Nomfulela’s husband, Apa November, arrives from work around 3pm, covered in sweat under the scorching sun of Marikana and overly dressed in his rock driller outfit. He has spent twelve hours underground chasing a meager bonus with a 75kg machine in hand. Before the Lonmin strike he was making R3 500 a month. Nomfunela is 46 years old and together they have three children. She’s been unemployed ever since she got to Marikana in 1993 when she came fearlessly from KZN looking for greener pastures. She now survives through the child income grant. They live in a tiny shack in Nkaneng. Numfulela was one of the few women to be involved with SANCO before the massacre and is now part of the Women’s Solidarity Forum. As her friend and colleague Primrose, a leading activists in the Wonderkop community says, “before the massacre, the women of Marikana were very relaxed. But since that day, we haven’t sat down for one second.”
The Solidarity Forum explains how hard it has been to organize without a specific state intervention for women as victims of the massacre. After August 16th, it was blatantly apparent that SANCO didn’t have the capacity to deal with their needs. The Women’s Forum was convened as part of an effort by activists across the country to respond to the massacre by working alongside Marikana women who came out in the hours and days following the massacre. Activists regularly visited Marikana and held solidarity meetings with women organizing in the area. These meetings were held to hear the needs of the Marikana women, and to understand what support was hoped for from other women outside of the area.
To this day, the women of the Marikana Solidarity Forum raise issues of police violence and harassment, the lack of basic services, especially for the migrants that have come to work in the area, high unemployment levels, low levels of women’s organisation until the massacre and their desire to work with and learn from other women. The Forum was thus created to link their struggle with other organizations who share similar needs. Primrose, Thomeka and Nomfulela want to strengthen their knowledge, get access to information, fortify their organizational skills and support other women of their community.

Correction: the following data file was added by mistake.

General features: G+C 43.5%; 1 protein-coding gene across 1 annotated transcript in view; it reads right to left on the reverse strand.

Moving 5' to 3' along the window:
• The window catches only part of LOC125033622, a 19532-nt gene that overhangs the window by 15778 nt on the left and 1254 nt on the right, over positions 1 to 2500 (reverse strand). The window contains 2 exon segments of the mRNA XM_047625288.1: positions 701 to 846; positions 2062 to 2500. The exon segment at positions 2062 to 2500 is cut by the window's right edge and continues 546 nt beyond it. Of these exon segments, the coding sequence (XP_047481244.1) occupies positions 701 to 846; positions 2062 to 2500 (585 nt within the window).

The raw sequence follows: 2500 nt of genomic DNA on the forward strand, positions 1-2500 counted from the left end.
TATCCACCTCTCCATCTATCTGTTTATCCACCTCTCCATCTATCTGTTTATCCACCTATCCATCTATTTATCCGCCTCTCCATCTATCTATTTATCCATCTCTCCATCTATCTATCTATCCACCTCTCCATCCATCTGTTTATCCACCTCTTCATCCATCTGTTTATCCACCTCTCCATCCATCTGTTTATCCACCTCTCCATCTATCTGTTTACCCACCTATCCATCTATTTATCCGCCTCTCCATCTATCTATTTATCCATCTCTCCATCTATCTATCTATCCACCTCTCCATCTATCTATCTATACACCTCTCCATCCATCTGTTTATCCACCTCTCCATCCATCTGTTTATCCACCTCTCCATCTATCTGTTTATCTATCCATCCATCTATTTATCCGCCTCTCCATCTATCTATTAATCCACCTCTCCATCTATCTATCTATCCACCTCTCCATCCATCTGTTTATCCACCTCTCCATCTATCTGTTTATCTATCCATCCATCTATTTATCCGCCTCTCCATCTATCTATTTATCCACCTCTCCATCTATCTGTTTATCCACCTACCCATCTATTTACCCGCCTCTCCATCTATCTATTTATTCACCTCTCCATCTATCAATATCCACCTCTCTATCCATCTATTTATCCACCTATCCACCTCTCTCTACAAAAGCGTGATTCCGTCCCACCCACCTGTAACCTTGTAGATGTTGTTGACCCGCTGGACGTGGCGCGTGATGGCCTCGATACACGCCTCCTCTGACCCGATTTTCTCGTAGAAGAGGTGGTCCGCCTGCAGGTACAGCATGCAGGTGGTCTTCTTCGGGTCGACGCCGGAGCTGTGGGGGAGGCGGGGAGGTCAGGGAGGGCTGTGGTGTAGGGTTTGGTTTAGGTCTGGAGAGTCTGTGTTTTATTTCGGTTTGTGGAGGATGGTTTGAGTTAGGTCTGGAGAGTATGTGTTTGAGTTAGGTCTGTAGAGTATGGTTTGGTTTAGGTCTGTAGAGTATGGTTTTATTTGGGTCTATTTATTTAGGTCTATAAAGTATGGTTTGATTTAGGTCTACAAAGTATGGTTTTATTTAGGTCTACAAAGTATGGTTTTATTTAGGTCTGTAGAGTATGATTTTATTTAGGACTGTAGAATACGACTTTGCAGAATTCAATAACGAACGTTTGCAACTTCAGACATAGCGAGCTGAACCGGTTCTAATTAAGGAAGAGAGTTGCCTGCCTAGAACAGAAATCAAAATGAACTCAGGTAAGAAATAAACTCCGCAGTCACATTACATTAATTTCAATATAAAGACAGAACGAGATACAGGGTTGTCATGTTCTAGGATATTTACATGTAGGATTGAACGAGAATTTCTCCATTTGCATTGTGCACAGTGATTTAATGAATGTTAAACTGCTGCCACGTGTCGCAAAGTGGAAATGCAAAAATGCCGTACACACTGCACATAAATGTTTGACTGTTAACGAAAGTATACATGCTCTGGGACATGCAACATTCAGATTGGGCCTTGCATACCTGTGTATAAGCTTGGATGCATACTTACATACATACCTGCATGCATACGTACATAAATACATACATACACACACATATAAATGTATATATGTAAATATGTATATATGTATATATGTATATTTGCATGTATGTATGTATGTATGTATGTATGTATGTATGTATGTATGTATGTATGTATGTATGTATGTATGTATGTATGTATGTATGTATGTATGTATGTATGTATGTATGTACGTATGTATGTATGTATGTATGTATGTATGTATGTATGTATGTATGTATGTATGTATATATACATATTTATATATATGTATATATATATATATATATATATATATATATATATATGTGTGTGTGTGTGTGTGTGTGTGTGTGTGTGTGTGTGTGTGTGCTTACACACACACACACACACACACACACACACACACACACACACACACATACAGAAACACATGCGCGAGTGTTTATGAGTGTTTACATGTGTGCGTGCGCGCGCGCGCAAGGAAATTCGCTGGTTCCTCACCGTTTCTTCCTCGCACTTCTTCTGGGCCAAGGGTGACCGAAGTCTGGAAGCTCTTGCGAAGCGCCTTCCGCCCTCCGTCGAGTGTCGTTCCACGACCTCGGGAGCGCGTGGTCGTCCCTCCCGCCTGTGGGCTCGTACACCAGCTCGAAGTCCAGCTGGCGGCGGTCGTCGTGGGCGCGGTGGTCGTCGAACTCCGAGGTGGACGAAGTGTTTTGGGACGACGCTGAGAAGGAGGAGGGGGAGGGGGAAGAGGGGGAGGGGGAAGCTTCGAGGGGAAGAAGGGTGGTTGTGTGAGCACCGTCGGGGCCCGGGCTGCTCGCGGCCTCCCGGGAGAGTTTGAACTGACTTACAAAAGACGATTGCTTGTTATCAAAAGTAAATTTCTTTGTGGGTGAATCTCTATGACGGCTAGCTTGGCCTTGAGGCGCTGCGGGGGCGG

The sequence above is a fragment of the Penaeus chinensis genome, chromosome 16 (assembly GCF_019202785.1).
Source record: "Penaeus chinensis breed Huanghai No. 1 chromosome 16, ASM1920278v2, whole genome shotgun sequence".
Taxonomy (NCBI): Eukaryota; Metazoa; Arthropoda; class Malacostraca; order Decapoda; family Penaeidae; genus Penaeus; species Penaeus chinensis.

Indeed, it’s still very much a man’s world at Lonmin and in the wake of the massacre many of their demands continue to go unnoticed. There are women whose husbands were killed, women who have children mine workers, women with no partners who depend on the mine for their salary as traders, women migrants who have to deal with daily xenophobia, widows who aren’t married and fear legal problems in accessing support because they aren’t recognized by the law and girlfriends who receive no support as the official spouses are back home. The women who do want to organize have very limited resources and are confronted to a sometimes hostile environment. As Xhosas and Zulus, they can be badly received by the other women. Primrose, Xhosa, tells us, “here we are mixed but separated and divided: there are Tswana, Sotho, Xhosas, Zulus etc. But they don’t want us here, they don’t want us to be employed. They say we are taking their land.”
Primrose was chairperson of the ANC’s women league and SANCO secretary for many years but she quit because of too many internal fights over councilor positions. She’s happier organizing with the Solidarity Forum, “we were doing nothing before. Now we want to build a strong organization in Wonderkop and I think we will be able to thanks to the activists from Johannesburg.”